And in the spirit the angel carried me away to a great, high mountain and showed me the holy city Jerusalem coming down out of heaven from God. It has the glory of God and a radiance like a very rare jewel, like jasper, clear as crystal. It has a great, high wall with twelve gates, and at the gates twelve angels, and on the gates are inscribed the names of the twelve tribes of the Israelites; on the east three gates, on the north three gates, on the south three gates, and on the west three gates. And the wall of the city has twelve foundations, and on them are the twelve names of the twelve apostles of the Lamb.
I saw no temple in the city, for its temple is the Lord God the Almighty and the Lamb. And the city has no need of sun or moon to shine on it, for the glory of God is its light, and its lamp is the Lamb.
Jesus said, “Those who love me will keep my word, and my Father will love them, and we will come to them and make our home with them. Whoever does not love me does not keep my words; and the word that you hear is not mine, but is from the Father who sent me.
“I have said these things to you while I am still with you. But the Advocate, the Holy Spirit, whom the Father will send in my name, will teach you everything, and remind you of all that I have said to you. Peace I leave with you; my peace I give to you. I do not give to you as the world gives. Do not let your hearts be troubled, and do not let them be afraid. You heard me say to you, ‘I am going away, and I am coming to you.’ If you loved me, you would rejoice that I am going to the Father, because the Father is greater than I. And now I have told you this before it occurs, so that when it does occur, you may believe.
Hearing the Word
“The Apostolic Foundation”
Continuing with the presentation of the essential aspects of Christian faith and practice in relation to Jesus’ resurrection, the sixth Sunday of Easter looks at the apostolic foundation upon which believers ought to build their lives both in the present and in the future.
The first reading describes the first major disagreement that arose among the members of the rapidly growing and expanding early Church. With the successful mission of Paul and Barnabas and the evangelizing efforts of others, more and more Gentiles were joining Christian communities. This raised a question about the conditions for the admission of the Gentiles to the Church. Jesus, the apostles and early evangelizers were all Jews who faithfully followed the Jewish law. Did that mean that the Gentile converts to Christianity must accept Judaism and follow Jewish ways and customs? Many Jewish Christians thought it did. Some of them came to Antioch, insisting that the Gentiles joining the Church follow the Jewish observance. Such observance required circumcision from the male members and following the Jewish law by all. Others, like Paul and Barnabas, opposed this view, allowing the Gentiles to join and practice Christianity without converting to Judaism and practicing the Jewish law. The real issue behind this debate was whether faith in Jesus alone is sufficient for salvation, or whether this faith needs to be accompanied by the continuing observance of the law of Moses. This became a deeply divisive issue, that affected particularly the Church in Antioch, which was the center of the Gentile mission. To resolve the problem Paul and Barnabas were sent to Jerusalem for a meeting with the main Christian leaders, Peter and James the Elder. This meeting, known as the “Jerusalem Council” (cf. Acts 15:3-21), resulted in the first official and public Church declaration known to us. The leaders decided that the Gentiles are not required to observe the Jewish law. This declaration meant that faith alone constitutes the foundation of Christian life and suffices for salvation. A few additional requirements pertaining to renouncing idolatry, abstinence from blood and the meat of strangled animals, and from sexual immorality, were of secondary importance. This decision was announced in the first “Church document”, an apostolic decree carried by the representatives of the Jerusalem Church (Judas Barsabbas and Silas) to be announced in Antioch.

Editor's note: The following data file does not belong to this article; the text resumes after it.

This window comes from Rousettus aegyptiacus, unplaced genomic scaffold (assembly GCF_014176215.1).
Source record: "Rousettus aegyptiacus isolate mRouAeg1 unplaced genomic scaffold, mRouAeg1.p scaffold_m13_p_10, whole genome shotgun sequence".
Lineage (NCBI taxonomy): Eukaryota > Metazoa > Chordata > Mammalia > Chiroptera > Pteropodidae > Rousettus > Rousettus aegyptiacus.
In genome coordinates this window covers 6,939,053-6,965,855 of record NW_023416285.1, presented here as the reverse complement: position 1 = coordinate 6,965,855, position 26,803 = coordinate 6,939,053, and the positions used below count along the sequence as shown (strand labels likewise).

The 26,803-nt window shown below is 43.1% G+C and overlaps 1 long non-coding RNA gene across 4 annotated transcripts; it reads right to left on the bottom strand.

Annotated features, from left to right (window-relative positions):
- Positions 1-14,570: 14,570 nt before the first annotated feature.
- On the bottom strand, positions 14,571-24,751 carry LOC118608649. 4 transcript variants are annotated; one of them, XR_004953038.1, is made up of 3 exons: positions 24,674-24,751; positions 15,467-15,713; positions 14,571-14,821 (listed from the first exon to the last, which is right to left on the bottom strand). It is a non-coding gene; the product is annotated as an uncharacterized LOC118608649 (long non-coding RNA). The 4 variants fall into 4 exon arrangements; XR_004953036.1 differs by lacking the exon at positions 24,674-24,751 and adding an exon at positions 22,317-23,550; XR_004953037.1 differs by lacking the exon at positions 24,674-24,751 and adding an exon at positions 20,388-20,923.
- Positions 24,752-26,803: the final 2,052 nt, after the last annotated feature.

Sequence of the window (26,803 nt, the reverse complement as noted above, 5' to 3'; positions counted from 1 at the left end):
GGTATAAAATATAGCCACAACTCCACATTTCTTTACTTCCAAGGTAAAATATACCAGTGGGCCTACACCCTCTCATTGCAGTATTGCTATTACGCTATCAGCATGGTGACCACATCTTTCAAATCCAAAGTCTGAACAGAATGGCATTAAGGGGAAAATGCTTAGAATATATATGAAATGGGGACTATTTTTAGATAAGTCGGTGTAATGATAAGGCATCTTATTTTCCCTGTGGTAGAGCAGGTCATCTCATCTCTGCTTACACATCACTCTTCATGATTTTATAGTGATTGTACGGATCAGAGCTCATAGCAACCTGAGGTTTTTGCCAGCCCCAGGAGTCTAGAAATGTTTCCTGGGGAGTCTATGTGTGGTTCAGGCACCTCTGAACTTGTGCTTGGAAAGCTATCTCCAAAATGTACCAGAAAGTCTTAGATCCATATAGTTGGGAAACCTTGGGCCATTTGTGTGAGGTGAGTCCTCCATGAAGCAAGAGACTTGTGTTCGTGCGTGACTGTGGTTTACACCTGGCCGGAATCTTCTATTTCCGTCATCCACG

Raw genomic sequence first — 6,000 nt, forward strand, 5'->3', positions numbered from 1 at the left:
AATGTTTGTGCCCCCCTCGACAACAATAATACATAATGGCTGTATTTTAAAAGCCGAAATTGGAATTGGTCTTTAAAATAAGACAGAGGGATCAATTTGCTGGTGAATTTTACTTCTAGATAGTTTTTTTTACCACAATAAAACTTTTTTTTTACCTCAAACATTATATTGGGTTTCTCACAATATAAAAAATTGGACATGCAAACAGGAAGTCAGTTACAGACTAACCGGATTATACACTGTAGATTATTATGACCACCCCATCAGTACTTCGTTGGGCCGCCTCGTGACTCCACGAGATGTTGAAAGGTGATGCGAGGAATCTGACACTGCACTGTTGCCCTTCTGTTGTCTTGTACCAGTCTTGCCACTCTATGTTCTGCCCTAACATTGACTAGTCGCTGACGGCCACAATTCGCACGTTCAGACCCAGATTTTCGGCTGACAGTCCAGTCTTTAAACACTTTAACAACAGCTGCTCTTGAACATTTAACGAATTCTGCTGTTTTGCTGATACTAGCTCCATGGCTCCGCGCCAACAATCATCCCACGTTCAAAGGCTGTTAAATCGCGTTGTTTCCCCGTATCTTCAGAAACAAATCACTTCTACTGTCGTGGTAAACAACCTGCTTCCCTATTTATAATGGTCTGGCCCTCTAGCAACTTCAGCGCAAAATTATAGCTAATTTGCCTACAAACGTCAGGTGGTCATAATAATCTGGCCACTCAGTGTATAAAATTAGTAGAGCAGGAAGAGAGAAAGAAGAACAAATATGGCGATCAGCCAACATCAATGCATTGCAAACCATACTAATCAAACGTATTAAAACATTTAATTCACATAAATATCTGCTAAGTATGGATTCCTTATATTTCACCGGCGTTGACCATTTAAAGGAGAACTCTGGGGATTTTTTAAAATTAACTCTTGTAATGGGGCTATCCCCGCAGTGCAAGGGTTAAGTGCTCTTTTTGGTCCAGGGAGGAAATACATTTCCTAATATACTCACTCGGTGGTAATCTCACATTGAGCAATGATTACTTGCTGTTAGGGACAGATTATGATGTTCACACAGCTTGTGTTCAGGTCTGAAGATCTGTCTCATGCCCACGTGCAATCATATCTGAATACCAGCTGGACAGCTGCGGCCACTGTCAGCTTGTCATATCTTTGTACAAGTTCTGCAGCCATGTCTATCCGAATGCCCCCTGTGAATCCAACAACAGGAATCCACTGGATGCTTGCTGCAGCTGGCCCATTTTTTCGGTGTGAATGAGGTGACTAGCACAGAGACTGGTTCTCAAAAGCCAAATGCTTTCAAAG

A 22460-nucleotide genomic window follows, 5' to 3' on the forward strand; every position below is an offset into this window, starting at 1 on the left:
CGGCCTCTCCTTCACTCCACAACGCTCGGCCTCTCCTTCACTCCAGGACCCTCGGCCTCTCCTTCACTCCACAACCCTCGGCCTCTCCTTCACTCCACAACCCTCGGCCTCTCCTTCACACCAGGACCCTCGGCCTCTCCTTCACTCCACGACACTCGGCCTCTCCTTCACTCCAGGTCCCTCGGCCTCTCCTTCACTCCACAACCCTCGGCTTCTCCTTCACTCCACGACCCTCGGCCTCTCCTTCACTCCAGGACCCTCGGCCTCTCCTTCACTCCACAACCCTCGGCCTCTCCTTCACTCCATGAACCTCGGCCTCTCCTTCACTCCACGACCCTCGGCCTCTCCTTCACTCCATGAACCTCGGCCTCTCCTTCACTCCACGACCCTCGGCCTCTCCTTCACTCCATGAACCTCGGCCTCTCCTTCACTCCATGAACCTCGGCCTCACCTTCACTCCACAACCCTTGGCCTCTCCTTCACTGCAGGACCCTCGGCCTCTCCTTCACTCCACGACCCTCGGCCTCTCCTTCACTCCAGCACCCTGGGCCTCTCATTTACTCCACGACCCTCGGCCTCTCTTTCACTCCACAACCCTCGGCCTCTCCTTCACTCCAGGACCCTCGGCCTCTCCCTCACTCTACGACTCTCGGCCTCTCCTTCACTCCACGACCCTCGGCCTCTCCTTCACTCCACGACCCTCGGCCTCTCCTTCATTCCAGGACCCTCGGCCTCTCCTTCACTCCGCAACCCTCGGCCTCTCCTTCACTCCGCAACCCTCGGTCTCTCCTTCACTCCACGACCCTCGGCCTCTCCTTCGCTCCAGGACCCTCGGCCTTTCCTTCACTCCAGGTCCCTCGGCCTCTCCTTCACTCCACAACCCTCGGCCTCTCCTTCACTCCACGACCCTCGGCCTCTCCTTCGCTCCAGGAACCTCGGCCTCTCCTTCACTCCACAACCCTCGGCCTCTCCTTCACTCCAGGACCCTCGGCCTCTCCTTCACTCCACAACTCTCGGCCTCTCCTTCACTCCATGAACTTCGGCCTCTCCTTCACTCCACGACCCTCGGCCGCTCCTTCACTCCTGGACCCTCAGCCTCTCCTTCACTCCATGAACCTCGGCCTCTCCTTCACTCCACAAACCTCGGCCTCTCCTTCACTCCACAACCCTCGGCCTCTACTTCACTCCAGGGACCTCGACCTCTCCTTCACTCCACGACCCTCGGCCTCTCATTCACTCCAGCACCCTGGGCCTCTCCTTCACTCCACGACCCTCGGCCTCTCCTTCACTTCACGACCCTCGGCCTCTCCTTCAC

This decision marks the beginning of a new stage of Christian history. It allowed Jewish Christians to continue living by their ancestral law, without imposing it on the non-Jewish believers. But the most significant aspect of this decision was the authoritative declaration by the apostles that faith in Jesus Christ was the sole foundation for Christian life and practice.
The second reading continues with the vision of the new Jerusalem from the previous Sunday. This heavenly city radiating God’s glory symbolizes the new creation and the community of God’s saved people, the heavenly Church, filled with God’s presence. The vision reports that there are twelve gates inscribed with the names of the twelve tribes of Israel which control access to this heavenly city. This is a traditional biblical image based on the Old Testament, where God’s people are identified with the Israelite tribes named after the twelve sons of Jacob. However, this image ultimately goes all the way back to the promise God made to Abraham. It was the promise of a new people, a great nation which will be God’s own. This promise finds its ultimate fulfillment in this new Jerusalem.
This new city rests on the foundation of the twelve apostles, implying that this heavenly community was built on the foundation of the apostolic witness to the death and resurrection of Jesus. His life and death as the sacrificial Lamb laid the foundation for this glorious future. Those who partake in it have heard and have believed the apostolic proclamation. Thus, the apostles’ testimony was the foundation for the earthly Church, and laid foundations for the heavenly Church of the future as well. This vision lays emphasis on the crucial role of the apostles and their witness to Jesus as the foundation for the earthy Church and the heavenly community of glorified believers.